Making forwarding decisions and performing actions occurs, based upon the forwarding table entry identified during packet classification, by executing the set of actions identified in the matched forwarding table entry on the packet.

However, when an unknown packet (for example, a “missed packet” or a “match-miss” as used in OpenFlow parlance) arrives at the data plane 580, the packet (or a subset of the packet header and content) is typically forwarded to the centralized control plane 576. The centralized control plane 576 will then program forwarding table entries into the data plane 580 to accommodate packets belonging to the flow of the unknown packet. Once a specific forwarding table entry has been programmed into the data plane 580 by the centralized control plane 576, the next packet with matching credentials will match that forwarding table entry and take the set of actions associated with that matched entry.

A network interface (NI) may be physical or virtual; and in the context of IP, an interface address is an IP address assigned to a NI, be it a physical NI or virtual NI. A virtual NI may be associated with a physical NI, with another virtual interface, or stand on its own (e.g., a loopback interface, a point-to-point protocol interface). A NI (physical or virtual) may be numbered (a NI with an IP address) or unnumbered (a NI without an IP address). A loopback interface (and its loopback address) is a specific type of virtual NI (and IP address) of a NE/VNE (physical or virtual) often used for management purposes; where such an IP address is referred to as the nodal loopback address. The IP address(es) assigned to the NI(s) of a ND are referred to as IP addresses of that ND; at a more granular level, the IP address(es) assigned to NI(s) assigned to a NE/VNE implemented on a ND can be referred to as IP addresses of that NE/VNE.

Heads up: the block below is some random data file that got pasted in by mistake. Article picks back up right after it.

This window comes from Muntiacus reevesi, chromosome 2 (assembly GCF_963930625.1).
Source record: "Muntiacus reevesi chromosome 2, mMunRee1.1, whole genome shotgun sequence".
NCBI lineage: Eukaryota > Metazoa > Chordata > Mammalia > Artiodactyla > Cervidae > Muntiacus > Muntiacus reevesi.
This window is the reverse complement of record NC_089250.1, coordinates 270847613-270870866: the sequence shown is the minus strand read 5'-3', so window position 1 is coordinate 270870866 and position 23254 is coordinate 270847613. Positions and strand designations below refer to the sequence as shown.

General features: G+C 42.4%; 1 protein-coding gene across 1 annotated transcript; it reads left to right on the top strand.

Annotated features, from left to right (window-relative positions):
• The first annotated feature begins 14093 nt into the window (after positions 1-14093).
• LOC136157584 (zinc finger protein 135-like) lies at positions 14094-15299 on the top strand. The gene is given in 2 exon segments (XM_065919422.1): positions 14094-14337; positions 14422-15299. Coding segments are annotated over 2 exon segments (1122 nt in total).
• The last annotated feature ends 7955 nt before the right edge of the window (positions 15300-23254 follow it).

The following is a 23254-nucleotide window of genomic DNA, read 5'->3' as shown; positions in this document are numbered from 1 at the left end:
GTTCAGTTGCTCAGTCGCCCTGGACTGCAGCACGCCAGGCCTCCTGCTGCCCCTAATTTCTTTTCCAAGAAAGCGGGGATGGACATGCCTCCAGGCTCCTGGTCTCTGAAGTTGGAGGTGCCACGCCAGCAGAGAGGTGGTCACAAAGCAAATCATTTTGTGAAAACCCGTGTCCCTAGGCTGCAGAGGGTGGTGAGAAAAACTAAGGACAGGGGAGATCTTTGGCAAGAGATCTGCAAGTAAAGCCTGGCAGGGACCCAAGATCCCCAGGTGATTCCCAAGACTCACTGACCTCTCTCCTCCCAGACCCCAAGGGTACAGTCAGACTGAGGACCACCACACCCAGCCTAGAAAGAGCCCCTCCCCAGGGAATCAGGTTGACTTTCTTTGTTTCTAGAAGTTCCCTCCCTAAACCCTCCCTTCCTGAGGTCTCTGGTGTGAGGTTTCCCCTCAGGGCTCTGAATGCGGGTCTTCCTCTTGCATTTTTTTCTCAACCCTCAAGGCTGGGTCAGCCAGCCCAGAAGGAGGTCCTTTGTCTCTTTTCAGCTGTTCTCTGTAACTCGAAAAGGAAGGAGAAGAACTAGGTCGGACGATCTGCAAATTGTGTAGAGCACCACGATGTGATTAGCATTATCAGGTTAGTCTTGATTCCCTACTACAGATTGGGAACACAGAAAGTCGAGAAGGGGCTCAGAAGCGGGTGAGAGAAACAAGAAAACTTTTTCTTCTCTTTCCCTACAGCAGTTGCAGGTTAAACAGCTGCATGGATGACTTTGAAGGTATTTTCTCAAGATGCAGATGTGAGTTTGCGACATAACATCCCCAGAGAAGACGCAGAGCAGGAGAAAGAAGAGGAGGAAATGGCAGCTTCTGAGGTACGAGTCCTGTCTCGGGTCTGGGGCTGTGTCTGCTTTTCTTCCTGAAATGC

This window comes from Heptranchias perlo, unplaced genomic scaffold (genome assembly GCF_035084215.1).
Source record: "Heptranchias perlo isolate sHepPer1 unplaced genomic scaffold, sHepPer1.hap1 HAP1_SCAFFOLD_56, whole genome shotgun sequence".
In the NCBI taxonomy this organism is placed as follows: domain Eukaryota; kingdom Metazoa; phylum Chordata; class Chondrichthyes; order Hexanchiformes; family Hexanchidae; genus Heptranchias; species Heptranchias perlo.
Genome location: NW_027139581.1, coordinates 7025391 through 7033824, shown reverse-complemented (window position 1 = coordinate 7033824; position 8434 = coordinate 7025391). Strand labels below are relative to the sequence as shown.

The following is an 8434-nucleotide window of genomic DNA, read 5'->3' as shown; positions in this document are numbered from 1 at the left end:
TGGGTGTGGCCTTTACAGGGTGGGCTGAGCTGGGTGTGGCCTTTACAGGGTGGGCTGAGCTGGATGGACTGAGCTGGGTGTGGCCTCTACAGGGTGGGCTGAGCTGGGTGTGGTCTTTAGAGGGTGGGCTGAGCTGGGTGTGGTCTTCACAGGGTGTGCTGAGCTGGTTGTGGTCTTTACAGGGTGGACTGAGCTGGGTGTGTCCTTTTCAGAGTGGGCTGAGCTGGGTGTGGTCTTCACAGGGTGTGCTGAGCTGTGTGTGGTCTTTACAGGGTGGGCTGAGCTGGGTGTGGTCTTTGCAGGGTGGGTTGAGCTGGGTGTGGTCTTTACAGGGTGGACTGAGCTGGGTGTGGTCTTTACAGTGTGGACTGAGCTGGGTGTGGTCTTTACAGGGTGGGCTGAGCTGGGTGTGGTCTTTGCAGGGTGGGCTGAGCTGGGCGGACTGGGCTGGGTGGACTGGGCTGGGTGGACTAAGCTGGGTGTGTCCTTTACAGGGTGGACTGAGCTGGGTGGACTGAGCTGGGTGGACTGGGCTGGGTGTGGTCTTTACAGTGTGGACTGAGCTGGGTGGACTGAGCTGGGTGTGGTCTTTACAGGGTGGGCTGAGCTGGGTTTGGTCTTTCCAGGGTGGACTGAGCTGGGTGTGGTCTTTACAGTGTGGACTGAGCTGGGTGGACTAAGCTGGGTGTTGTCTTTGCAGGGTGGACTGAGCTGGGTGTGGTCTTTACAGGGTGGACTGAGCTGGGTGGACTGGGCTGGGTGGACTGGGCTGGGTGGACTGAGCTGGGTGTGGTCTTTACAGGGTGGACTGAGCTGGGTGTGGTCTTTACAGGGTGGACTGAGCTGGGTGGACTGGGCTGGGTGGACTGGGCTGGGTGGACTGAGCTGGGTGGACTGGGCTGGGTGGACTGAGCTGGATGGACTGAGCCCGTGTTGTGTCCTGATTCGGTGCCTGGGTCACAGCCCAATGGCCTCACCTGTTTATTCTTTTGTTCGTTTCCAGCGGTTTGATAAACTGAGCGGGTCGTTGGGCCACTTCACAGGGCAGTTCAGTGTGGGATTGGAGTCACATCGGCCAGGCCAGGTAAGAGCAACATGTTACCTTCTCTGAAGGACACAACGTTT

Next hop selection by the routing system for a given destination may resolve to one path (that is, a routing protocol may generate one next hop on a shortest path); but if the routing system determines there are multiple viable next hops (that is, the routing protocol generated forwarding solution offers more than one next hop on a shortest path—multiple equal cost next hops), some additional criteria is used—for instance, in a connectionless network, Equal Cost Multi Path (ECMP) (also known as Equal Cost Multi Pathing, multipath forwarding and IP multipath) may be used (e.g., typical implementations use as the criteria particular header fields to ensure that the packets of a particular packet flow are always forwarded on the same next hop to preserve packet flow ordering). For purposes of multipath forwarding, a packet flow is defined as a set of packets that share an ordering constraint. As an example, the set of packets in a particular TCP transfer sequence need to arrive in order, else the TCP logic will interpret the out of order delivery as congestion and slow the TCP transfer rate down.